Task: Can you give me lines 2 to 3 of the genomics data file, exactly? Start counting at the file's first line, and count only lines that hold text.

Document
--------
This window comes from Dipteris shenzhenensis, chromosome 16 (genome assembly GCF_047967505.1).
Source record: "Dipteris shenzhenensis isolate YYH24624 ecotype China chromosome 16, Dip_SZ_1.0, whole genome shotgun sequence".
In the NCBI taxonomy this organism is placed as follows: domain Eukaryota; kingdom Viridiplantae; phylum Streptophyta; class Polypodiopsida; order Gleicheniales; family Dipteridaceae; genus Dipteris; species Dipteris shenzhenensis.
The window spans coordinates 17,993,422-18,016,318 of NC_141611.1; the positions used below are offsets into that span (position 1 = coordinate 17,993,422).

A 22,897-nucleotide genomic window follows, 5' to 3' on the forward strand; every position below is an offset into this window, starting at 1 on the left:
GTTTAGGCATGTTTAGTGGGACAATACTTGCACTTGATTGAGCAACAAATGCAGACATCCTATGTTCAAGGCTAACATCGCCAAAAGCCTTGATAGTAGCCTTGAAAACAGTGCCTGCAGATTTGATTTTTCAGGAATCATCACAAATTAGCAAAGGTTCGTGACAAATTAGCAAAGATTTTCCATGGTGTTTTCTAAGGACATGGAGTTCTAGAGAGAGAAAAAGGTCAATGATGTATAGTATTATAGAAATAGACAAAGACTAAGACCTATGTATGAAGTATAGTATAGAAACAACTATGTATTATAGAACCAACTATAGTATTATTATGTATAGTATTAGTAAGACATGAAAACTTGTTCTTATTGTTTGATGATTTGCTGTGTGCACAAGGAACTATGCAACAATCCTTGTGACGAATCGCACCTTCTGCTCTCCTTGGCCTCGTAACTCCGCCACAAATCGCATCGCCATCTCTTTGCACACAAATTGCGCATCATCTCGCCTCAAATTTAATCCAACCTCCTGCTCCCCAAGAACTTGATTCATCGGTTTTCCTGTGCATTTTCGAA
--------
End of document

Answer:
Source record: "Dipteris shenzhenensis isolate YYH24624 ecotype China chromosome 16, Dip_SZ_1.0, whole genome shotgun sequence".
In the NCBI taxonomy this organism is placed as follows: domain Eukaryota; kingdom Viridiplantae; phylum Streptophyta; class Polypodiopsida; order Gleicheniales; family Dipteridaceae; genus Dipteris; species Dipteris shenzhenensis.